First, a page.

Removing Barriers to Entry

By Reuters  |  Posted 07-10-2008 Print Email

Removing Barriers to Entry

Raghavan envisions attracting start-ups seeking to build services in the field of social search--where the search results users see are influenced by what their friends find interesting.

He sees the rise of industry-specific search firms focused on medical or finance, for example, or visual search, which allows users to search by image rather than by text.

Two early partners Yahoo has signed up to work on Boss are personalized search start-up Me.dium and natural language firm Hakia, which relies on semantic search technology similar to that of Powerset, which Microsoft recently agreed to acquire.

First, and lately Google have adopted a similar approach by allowing start-ups and other companies to rent access to their massive data centers, storage and certain Web applications. But Yahoo is going several steps further by giving access to sophisticated search technology.

BOSS is the second phase of Yahoo's year-long effort to remake its Web search strategy. In April, Yahoo introduced SearchMonkey, a service that allows Web site owners and developers to control how Yahoo searches appear on their site.

SearchMonkey allows a site aimed at feline fanciers to display a version of Yahoo search that only has pictures of cats. BOSS goes far beyond how Yahoo search might appear on a Web site to allow a developer to tinker with the basic mechanisms of Yahoo search to build separate services.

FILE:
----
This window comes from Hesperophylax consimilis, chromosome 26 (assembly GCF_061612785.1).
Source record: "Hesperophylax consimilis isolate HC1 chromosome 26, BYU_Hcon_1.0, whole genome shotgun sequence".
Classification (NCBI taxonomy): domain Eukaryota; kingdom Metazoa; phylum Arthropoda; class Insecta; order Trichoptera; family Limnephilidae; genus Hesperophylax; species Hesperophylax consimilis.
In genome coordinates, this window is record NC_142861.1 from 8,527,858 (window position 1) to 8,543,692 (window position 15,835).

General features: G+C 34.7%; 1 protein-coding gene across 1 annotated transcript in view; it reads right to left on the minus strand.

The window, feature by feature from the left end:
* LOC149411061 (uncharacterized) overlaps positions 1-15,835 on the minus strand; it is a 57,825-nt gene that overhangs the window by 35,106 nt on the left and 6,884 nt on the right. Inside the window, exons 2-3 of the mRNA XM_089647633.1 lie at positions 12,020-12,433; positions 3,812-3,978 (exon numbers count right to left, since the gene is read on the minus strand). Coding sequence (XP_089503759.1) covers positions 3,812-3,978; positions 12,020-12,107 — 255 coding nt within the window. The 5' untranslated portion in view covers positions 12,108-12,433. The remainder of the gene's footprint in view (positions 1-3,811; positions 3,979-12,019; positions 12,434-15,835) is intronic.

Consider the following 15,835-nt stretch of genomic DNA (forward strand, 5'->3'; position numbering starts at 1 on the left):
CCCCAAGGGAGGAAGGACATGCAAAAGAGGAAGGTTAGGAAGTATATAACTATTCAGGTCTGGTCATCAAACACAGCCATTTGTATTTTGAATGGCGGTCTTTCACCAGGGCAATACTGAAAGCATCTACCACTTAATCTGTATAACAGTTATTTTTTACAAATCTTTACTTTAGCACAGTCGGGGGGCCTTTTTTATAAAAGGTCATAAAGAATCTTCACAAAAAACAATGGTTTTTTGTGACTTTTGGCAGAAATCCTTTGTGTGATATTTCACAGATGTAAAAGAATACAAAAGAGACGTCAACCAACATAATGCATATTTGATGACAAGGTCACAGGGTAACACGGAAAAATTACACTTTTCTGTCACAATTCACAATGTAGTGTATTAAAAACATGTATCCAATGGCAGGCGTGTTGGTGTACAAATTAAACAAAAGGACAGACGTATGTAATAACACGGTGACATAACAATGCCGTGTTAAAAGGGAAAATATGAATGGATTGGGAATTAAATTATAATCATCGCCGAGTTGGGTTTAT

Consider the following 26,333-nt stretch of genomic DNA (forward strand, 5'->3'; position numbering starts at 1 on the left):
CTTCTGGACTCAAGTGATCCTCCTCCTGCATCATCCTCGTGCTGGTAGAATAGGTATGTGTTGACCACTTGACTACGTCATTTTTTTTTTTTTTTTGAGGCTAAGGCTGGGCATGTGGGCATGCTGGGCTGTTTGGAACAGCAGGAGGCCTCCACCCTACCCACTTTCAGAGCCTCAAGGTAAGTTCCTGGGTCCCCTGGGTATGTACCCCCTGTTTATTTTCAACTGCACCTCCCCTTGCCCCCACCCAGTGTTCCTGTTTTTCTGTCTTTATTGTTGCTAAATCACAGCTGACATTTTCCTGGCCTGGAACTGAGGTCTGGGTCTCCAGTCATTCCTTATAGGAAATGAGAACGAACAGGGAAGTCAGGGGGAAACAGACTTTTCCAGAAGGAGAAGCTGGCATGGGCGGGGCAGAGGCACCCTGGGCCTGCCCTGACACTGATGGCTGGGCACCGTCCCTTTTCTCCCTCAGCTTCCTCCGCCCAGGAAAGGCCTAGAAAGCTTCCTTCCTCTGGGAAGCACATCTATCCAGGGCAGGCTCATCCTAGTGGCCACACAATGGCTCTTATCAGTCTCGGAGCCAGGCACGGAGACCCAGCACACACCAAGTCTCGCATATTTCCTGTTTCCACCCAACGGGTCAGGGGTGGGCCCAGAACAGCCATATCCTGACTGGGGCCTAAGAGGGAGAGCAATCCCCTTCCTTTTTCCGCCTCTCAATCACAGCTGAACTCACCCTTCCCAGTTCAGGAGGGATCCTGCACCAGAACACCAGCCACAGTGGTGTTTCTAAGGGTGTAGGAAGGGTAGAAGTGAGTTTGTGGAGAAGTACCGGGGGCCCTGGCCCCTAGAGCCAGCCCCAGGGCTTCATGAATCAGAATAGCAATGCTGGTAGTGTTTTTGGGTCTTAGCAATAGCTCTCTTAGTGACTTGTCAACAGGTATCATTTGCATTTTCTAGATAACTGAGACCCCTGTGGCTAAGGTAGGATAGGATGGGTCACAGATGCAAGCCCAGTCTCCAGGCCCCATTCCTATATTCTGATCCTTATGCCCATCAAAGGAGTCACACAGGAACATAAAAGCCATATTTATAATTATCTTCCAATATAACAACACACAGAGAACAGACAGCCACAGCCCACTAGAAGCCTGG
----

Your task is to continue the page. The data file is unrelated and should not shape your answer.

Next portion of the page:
BOSS gives creators of new search services deep access to Yahoo search technology including query handling, search ranking, indexing and Web crawling under any label they choose.

Eventually, Yahoo plans to require that customers run Yahoo search advertising alongside searches in exchange for the tools. The strategy for so-called "search monetization" for BOSS will be revealed in the future, Yahoo officials said.

Beyond the commercial potential for BOSS, Yahoo said it is working with top universities including the University of Illinois at Urbana Champaign, Carnegie Mellon, Stanford, Purdue, MIT and the Indian Institute of Technology, Bombay. This promises to allow computer scientists to perform academic research on search trends across the entire Web, something never before affordable due to the cost of such operations.

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